the type E
2
O
3 
of nitrogen and phosphorus are purely acidic,
that of arsenic and antimony amphoteric and those of bismuth
predominantly basic.
(iii) Reactivity towards halogens: These elements react to form two
series of halides: EX
3
 and EX
5
. Nitrogen does not form pentahalide
due to non-availability of the d orbitals in its valence shell.
Pentahalides are more covalent than trihalides. This is due to the
fact that in pentahalides +5 oxidation state exists while in the case
of trihalides +3 oxidation state exists. Since elements in +5 oxidation
Property NH
3
PH
3
AsH
3
SbH
3
BiH
3
Melting point/K 195.2 139.5 156.7 185 –
Boiling point/K 238.5 185.5 210.6 254.6 290
(E–H) Distance/pm 101.7 141.9 151.9 170.7 –
HEH angle (°) 107.8 93.6 91.8 91.3 –
?
f 
H
V
/kJ mol
–1
–46.1 13.4 66.4 145.1 278
?
diss
H
V
(E–H)/kJ mol
–1
389 322 297 255 –
Table 7.2: Properties of Hydrides of Group 15 Elements
2022-23
174 Chemistry
Though nitrogen exhibits +5 oxidation state, it does not form
pentahalide. Give reason.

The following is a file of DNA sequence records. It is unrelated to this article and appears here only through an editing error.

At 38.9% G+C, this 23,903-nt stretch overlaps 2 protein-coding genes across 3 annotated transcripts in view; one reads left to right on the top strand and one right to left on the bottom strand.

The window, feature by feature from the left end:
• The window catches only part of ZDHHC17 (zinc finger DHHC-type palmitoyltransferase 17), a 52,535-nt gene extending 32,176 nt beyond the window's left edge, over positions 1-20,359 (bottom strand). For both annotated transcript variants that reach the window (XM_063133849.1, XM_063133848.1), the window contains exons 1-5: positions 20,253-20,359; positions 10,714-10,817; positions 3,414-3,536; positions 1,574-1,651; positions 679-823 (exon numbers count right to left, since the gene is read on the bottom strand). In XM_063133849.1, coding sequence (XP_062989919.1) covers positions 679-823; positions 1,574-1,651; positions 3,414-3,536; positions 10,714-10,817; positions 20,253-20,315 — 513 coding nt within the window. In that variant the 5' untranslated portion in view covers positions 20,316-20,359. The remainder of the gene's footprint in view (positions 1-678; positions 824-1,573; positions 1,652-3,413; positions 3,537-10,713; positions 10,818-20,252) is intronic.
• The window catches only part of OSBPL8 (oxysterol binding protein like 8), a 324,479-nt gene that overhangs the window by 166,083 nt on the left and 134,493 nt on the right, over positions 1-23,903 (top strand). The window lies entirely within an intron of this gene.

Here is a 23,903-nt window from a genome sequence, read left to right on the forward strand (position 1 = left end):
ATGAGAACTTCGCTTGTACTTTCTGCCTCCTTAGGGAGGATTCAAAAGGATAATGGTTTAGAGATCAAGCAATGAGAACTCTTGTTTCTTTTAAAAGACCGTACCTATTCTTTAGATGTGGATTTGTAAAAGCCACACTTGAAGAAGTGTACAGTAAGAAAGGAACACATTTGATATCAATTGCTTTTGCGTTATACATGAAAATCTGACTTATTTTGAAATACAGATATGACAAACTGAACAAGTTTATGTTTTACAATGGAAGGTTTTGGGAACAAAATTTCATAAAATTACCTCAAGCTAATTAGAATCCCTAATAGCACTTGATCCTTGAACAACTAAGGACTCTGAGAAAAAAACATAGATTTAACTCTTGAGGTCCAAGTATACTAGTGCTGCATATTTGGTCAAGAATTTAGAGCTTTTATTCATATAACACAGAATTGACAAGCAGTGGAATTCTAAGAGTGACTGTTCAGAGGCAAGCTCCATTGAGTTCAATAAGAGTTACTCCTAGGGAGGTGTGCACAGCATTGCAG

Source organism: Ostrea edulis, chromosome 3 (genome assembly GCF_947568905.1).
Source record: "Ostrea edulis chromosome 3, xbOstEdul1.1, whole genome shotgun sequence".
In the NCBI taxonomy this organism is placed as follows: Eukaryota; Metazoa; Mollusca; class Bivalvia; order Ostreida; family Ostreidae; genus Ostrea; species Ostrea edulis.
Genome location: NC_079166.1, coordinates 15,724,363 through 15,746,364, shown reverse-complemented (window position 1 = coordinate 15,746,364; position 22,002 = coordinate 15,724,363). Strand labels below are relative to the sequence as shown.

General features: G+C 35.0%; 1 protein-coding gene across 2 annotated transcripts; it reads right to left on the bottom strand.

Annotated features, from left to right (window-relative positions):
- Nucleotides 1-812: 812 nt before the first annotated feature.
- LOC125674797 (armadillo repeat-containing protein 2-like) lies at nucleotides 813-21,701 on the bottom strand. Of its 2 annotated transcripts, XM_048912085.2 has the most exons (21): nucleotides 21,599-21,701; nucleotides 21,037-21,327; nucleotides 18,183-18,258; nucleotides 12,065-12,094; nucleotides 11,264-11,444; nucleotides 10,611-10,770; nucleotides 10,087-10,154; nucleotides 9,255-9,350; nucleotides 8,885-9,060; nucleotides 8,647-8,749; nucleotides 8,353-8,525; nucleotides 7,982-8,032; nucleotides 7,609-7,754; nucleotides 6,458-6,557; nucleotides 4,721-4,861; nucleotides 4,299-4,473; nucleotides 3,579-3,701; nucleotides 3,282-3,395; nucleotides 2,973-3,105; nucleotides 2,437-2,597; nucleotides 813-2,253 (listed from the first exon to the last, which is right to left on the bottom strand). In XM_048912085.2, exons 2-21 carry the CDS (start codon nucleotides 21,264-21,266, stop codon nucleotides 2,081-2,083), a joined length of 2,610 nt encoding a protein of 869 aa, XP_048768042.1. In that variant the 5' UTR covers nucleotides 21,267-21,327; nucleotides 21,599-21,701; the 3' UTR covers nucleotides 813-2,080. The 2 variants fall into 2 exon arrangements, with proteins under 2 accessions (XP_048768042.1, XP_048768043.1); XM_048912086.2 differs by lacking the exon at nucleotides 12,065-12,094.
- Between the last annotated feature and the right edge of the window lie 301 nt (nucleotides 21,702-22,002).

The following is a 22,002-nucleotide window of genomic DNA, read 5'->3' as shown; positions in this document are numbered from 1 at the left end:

Nitrogen with n = 2, has s and p orbitals only. It does not have d
orbitals to expand its covalence beyond four. That is why it does not
form pentahalide.
PH
3
 has lower boiling point than NH
3
. Why?
Unlike NH
3
, PH
3
 molecules are not associated through hydrogen bonding
in liquid state. That is why the boiling point of PH
3
 is lower than NH
3
.
Preparation
Dinitrogen is produced commercially by the liquefaction and fractional
distillation of air. Liquid dinitrogen (b.p. 77.2 K) distils out first leaving
behind liquid oxygen (b.p. 90 K).
In the laboratory, dinitrogen is prepared by treating an aqueous
solution of ammonium chloride with sodium nitrite.
NH
4
CI(aq) + NaNO
2
(aq) ? N
2
(g) + 2H
2
O(l) + NaCl (aq)
Small amounts of NO and HNO
3
 are also formed in this reaction;
these impurities can be removed by passing the gas through aqueous
sulphuric acid containing potassium dichromate. It can also be obtained
by the thermal decomposition of ammonium dichromate.
(NH
4
)
2
Cr
2
O
7 
Heat
???? N
2
 + 4H
2
O + Cr
2
O
3
Very pure nitrogen can be obtained by the thermal decomposition
of sodium or barium azide.
Ba(N
3
)
2
?
 Ba + 3N
2
7.2 7.2 7.2 7.2 7.2 Dinitrogen Dinitrogen Dinitrogen Dinitrogen Dinitrogen
Example 7.1 Example 7.1 Example 7.1 Example 7.1 Example 7.1
Solution Solution Solution Solution Solution
Example 7.2 Example 7.2 Example 7.2 Example 7.2 Example 7.2
Solution Solution Solution Solution Solution
state will have more polarising power than in +3 oxidation state,
the covalent character of bonds is more in pentahalides. All the
trihalides of these elements except those of nitrogen are stable.
In case of nitrogen, only NF
3
 is known to be stable. Trihalides
except BiF
3
 are predominantly covalent in nature.